‘Burn bright, don’t burn out’

At the end of each year, each Bodie associate meets with the Bodie partners for a review. During that time, we are encouraged to express any criticisms and suggestions and to ask any questions that we might have.

This year, I told the partners that I had a difficult time managing my time and staying on task when I’m physically in the office. The reason for this is that I receive incessant emails, phone calls and unexpected visitors in my office. It tends to take me hours to get through one task because of the interruptions.

The partners offered me some suggestions, such as closing my door, putting my phone on Do Not Disturb and telling my assistant when I’m not available for office visits from colleagues. Those suggestions helped somewhat but I still found myself frustrated and often off-task in the office.

When I work at my home office, I am incredibly efficient. It’s quiet and I can just roll through my work, one task at a time. But working from home isn’t really an option. What to do? What to do?

A few weeks later, one of the partners, Todd Willson, dropped a newsletter on my desk from Legal Mutual, titled “Burn Bright But Don’t Burn Out.” Since then, I’ve kept that newsletter on the right side of my desk, always visible to me.

I’ve never considered myself inefficient or a procrastinator. Yet after reading this article, I realized that the way I handle interruptions is inefficient. I also realized that procrastination doesn’t just mean sitting at my desk staring out the window. It can also mean putting off things I don’t want to do. All of this inefficiency and procrastination was leading to stress.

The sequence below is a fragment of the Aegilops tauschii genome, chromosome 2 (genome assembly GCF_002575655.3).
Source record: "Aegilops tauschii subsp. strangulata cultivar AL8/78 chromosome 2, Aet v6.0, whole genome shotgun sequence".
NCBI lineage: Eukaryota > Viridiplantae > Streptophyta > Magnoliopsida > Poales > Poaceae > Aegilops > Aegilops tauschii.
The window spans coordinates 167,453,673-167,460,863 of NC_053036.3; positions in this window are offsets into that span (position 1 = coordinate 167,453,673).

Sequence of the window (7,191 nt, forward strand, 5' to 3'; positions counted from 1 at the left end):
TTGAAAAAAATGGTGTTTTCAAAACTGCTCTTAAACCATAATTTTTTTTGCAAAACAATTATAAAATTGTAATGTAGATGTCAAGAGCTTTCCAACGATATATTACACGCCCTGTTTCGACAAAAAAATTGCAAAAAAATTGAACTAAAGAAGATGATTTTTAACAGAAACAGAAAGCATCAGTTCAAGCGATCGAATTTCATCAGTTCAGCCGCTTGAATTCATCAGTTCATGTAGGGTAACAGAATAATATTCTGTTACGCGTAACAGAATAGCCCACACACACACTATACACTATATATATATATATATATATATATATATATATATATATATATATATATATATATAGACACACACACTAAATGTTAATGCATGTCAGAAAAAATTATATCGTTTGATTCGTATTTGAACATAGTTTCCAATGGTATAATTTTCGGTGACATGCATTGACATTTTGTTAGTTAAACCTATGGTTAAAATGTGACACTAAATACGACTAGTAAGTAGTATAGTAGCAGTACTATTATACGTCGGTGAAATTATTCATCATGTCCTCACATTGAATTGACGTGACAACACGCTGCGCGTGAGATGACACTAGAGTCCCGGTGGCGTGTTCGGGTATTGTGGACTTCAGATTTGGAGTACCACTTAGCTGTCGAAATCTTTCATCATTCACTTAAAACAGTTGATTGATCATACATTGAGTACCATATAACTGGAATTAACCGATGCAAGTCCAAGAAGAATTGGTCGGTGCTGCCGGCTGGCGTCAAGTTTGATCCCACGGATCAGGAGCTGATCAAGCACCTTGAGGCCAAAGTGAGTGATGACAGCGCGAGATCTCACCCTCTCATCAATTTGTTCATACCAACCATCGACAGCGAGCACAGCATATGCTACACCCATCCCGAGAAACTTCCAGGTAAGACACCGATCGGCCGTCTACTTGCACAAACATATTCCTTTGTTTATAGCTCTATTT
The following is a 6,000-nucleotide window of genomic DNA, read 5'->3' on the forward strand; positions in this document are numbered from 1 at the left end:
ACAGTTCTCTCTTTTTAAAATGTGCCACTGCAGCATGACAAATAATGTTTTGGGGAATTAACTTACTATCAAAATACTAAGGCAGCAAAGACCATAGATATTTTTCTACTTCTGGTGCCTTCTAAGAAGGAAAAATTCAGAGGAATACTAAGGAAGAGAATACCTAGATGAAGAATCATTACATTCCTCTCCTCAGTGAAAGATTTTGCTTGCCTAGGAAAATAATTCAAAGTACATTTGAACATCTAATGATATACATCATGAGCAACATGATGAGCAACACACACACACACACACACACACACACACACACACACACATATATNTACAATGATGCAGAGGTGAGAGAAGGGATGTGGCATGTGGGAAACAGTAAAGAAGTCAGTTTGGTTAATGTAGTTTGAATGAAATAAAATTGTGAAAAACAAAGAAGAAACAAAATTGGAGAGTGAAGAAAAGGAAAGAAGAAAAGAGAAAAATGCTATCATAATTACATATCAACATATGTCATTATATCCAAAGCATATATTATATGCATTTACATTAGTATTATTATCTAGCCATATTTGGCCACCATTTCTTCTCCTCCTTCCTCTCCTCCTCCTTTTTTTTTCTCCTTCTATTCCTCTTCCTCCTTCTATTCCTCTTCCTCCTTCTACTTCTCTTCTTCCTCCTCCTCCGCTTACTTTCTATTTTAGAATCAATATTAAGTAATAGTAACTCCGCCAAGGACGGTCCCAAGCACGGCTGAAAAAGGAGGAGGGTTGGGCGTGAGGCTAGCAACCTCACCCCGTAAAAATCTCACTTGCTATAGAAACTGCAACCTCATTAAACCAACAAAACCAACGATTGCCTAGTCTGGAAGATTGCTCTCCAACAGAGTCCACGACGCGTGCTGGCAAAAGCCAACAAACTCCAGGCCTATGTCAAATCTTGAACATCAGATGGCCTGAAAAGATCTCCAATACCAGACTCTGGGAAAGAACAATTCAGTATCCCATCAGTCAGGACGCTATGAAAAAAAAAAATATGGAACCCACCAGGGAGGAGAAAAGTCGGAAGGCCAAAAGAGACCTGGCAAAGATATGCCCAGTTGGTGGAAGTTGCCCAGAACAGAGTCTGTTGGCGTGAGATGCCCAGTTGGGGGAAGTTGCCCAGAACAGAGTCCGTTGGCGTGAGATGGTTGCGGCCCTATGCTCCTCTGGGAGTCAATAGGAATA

So, I set out to improve my situation. I made a list of all of the things I needed to do that week and divided them into the five days. I gave myself two or three tasks each day. I called them my “must do’s.” I start with the task I want to do the least and push myself through it.

I don’t always get through all of my must do’s each week but I’m finding myself much more organized and on-task than before. And, even more importantly, I’m feeling less stressed and less out-of-control.

If you find yourself overwhelmed by a long to-do list or lost in a sea of interruptions, do yourself a favor and check out this article. It not only validated the struggles with which I was beyond frustrated but also gave me effective tips to overcome them.

If you haven’t read it, read it. If you’re a young lawyer, READ IT.

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